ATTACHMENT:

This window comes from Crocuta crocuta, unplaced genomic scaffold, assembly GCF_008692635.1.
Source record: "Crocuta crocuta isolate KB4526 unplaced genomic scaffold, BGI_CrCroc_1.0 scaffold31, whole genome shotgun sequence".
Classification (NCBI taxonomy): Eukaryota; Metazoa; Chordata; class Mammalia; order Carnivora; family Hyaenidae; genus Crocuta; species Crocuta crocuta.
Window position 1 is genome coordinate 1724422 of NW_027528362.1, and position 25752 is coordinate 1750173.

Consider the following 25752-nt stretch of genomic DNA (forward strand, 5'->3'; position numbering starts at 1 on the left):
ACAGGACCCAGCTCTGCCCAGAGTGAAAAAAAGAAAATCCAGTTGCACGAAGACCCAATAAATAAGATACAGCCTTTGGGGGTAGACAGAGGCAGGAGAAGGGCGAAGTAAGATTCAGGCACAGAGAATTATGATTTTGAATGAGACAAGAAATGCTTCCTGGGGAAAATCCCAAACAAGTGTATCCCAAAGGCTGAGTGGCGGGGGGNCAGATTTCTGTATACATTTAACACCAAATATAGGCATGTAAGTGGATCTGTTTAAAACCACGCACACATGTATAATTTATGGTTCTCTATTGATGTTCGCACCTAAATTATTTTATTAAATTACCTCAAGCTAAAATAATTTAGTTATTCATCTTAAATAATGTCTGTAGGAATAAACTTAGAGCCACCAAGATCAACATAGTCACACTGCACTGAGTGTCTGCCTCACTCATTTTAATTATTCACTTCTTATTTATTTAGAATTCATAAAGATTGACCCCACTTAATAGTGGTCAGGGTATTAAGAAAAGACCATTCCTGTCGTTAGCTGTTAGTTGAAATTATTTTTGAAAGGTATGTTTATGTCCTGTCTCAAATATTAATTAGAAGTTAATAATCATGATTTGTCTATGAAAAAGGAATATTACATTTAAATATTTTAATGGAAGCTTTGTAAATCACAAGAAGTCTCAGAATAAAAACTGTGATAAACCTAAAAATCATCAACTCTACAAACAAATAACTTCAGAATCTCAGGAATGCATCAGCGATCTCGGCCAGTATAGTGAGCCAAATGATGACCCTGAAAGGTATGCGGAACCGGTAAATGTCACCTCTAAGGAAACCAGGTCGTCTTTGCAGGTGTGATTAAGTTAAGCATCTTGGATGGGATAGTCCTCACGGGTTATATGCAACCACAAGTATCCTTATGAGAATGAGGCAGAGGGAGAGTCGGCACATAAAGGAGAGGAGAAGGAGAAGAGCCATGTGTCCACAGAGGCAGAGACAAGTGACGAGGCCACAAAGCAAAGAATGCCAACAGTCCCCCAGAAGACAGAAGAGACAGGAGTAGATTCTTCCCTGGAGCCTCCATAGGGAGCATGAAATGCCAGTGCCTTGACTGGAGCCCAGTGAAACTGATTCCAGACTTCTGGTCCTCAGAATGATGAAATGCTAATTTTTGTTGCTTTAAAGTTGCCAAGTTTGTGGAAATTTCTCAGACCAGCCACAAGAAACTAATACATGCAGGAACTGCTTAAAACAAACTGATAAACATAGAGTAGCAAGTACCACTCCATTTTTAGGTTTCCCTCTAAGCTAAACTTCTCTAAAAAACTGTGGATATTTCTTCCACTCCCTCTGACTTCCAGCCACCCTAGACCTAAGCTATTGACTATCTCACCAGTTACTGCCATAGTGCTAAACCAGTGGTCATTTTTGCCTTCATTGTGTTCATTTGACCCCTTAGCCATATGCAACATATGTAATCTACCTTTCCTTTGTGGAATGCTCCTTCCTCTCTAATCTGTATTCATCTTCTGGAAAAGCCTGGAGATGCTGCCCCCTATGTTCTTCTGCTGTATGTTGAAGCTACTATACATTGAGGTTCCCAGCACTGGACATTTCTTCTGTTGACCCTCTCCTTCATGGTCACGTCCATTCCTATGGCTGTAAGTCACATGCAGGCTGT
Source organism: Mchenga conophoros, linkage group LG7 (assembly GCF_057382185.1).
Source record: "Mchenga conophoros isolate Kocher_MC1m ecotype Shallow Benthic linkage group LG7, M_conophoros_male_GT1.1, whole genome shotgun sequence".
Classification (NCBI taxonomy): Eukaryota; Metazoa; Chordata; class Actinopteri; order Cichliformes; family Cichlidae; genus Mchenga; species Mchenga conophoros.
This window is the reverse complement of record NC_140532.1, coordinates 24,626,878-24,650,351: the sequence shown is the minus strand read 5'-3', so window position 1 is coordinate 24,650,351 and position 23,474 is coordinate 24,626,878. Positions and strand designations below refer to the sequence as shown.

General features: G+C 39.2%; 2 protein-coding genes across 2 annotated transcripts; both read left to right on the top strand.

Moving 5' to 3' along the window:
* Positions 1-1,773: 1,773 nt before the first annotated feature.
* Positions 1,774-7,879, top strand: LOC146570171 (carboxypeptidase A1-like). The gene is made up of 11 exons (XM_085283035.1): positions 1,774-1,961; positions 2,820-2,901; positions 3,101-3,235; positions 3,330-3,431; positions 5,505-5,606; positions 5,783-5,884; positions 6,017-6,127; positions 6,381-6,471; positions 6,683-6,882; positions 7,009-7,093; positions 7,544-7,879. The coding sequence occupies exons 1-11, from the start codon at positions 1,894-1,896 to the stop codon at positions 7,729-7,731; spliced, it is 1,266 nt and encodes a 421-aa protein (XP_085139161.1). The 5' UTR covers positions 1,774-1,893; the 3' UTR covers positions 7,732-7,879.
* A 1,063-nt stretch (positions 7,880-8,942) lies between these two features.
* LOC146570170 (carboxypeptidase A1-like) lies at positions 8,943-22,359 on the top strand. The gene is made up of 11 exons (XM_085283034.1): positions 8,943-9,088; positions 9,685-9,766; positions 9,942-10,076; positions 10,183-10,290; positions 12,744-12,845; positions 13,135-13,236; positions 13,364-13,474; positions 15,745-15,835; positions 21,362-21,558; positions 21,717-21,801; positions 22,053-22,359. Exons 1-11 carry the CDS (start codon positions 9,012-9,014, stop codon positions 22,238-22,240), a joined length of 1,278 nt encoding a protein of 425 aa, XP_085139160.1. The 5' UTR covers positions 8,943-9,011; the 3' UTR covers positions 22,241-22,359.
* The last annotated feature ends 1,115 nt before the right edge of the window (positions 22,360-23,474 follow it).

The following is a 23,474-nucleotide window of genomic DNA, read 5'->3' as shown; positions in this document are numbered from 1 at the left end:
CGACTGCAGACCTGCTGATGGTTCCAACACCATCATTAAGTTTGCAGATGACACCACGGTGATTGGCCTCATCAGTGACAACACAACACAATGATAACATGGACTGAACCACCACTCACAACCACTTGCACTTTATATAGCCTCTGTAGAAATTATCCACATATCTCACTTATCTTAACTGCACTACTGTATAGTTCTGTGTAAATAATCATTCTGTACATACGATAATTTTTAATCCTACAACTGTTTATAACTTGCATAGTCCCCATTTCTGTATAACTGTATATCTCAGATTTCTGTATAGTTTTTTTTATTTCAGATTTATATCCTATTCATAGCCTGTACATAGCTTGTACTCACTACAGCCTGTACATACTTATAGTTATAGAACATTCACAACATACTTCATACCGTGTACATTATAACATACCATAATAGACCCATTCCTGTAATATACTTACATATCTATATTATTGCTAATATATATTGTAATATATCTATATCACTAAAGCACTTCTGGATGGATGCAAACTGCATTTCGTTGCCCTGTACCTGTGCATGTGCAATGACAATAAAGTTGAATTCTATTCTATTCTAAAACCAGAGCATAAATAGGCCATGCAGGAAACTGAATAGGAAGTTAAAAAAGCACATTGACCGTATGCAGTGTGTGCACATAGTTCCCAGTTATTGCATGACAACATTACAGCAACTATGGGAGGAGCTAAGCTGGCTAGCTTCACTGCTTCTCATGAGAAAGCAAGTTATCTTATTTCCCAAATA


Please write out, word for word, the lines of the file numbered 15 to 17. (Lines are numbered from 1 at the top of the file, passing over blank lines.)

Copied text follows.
* A 1,063-nt stretch (positions 7,880-8,942) lies between these two features.
* LOC146570170 (carboxypeptidase A1-like) lies at positions 8,943-22,359 on the top strand. The gene is made up of 11 exons (XM_085283034.1): positions 8,943-9,088; positions 9,685-9,766; positions 9,942-10,076; positions 10,183-10,290; positions 12,744-12,845; positions 13,135-13,236; positions 13,364-13,474; positions 15,745-15,835; positions 21,362-21,558; positions 21,717-21,801; positions 22,053-22,359. Exons 1-11 carry the CDS (start codon positions 9,012-9,014, stop codon positions 22,238-22,240), a joined length of 1,278 nt encoding a protein of 425 aa, XP_085139160.1. The 5' UTR covers positions 8,943-9,011; the 3' UTR covers positions 22,241-22,359.
* The last annotated feature ends 1,115 nt before the right edge of the window (positions 22,360-23,474 follow it).